Newer studies throw this hypothesis into question, though. When DST was introduced, lightbulbs were the primary use of household electricity. These days, we use our TVs, computers and other small appliances just as much, whether it's light or dark out. Meanwhile, lightbulbs have grown more efficient. And now that we live in a world where we can control indoor temperature (phew!), it's possible that having more waking daylight hours could, in fact, increase our energy use, since air conditioning uses so much more power than a few measly lightbulbs and is typically turned higher during daylight hours. Studies are inconclusive, but even if it does save money, the savings are estimated to be no more than one or two percent.

How to Deal

In a perfect world, DST wouldn't shock our circadian rhythms twice annually. "Ideally we would be able to allow our internal circadian rhythms to move along naturally with the light-dark cycles that change from season to season," says Dr. Rosen. Since that's not possible, try these tips to transition back to standard time with ease.

1. Don't Stay Up Late

When you set the clocks back each fall, "your circadian rhythms will cause you to want to go to bed earlier and wake up earlier than your external environment," says Dr. Rosen. "One of the biggest mistakes that people make ... is staying up later and thinking that they're going to get an extra hour of sleep," she adds. Because your circadian rhythms may wake you early Sunday morning, it's important not to count on that extra snooze time.

2. Use the Sun

The fall time change is easier than the spring, says Dr. Rosen, particularly for those who work standard daylight hours, since you're able to hack your sunlight exposure. Try to get as much late afternoon sun exposure before switching the clocks back, and as much morning sun exposure as possible after switching the clocks to help ease the transition.

3. Take Your Time

"If you work a non-traditional schedule, or have a little extra time in the morning, it might ease the transition if you go to sleep and wake up 10-15 minutes later each day the week before the time change," says Dr. Rosen. As always, adding a nap can help fend off drowsiness for anyone still struggling with the switch back to standard time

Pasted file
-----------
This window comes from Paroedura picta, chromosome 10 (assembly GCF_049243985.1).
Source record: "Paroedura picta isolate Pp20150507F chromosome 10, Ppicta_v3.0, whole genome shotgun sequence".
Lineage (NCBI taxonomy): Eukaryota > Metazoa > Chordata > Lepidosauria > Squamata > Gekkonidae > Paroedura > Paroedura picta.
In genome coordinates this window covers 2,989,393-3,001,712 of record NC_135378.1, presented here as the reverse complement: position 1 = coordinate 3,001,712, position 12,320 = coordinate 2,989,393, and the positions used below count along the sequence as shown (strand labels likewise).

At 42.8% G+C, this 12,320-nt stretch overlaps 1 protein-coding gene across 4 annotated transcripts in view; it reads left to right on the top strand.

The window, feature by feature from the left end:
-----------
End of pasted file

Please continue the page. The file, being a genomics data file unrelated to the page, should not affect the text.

Source: - Health

Who’s The Parent Here?

Divorced Parents: Don’t Let Your Children Start Parenting You!

By Rosalind Sedacca, CCT

Children who experience their parents’ divorce are helpless to change the circumstances. But they often try. They want to do something to “fix” the situation, but they haven’t a clue how. Sometimes they create solutions that make sense in their young minds, but actually cause greater complications. That’s why it‘s so important for parents to take the emotional burden off of the shoulders of their children. Reassure them that Mom and Dad are still their parents and will continue to be there for them with compassion and love. Tell them they need not worry … and remind them that none of this is in any way their fault or responsibility.

Divorce is tough enough. When children try to protect their parents from its consequences, the parenting is moving backwards and the results are devastating. Always be careful of what you share with your children regarding your own emotional state during and after your divorce. It can create enormous confusion for your children, along with guilt, frustration and despair.

Children can be very resourceful in how they behave when they sense either one of their parents is vulnerable or hurting. Often they will side with one parent over the other as a means of support. They may fear that expressing happiness about time spent with one parent can seem like a betrayal of the other. They worry about hurting the feelings of the emotionally weaker parent – or experiencing the disapproval of the emotionally stronger parent. Either way, it’s a lose/lose situation for the child who feels caught in the middle.

Parents are not always aware of how children interpret their comments or emotional displays. If a parent confides to a child that they are very lonely when he or she is with their other parent, it frequently creates a need to “protect” the sad parent. So the child may elaborate on the truth by telling you what they think you want to hear. “I miss you too. I wish I could always be with you. If I didn’t have to stay with Mom/Dad I’d never be there.”

These small white lies can grow into larger stories – even outrageous lies – with the intent of protecting one or both parents. It can also become a vehicle for pitting both parents against one another. Children easily sense when they can manipulate their circumstances – and their emotionally vulnerable parents. This becomes even easier and more tempting when the parents are not speaking to one another or co-parenting cooperatively. The result can be devastating for everyone in the family – each pointing the finger at the other in blame.

When parents are too caught up in their own self-righteous dramas to put their children’s needs first, those children have little recourse but to start parenting themselves. The consequences for the children can take many directions: a sense of mistrust of adults, guilt about knowing they are exploiting their circumstances and deep insecurity because their world is no longer safely guided by parental boundaries. The responsibility here must always fall upon the parents – not the innocent children who are trying to cope with an adult-made situation beyond their control.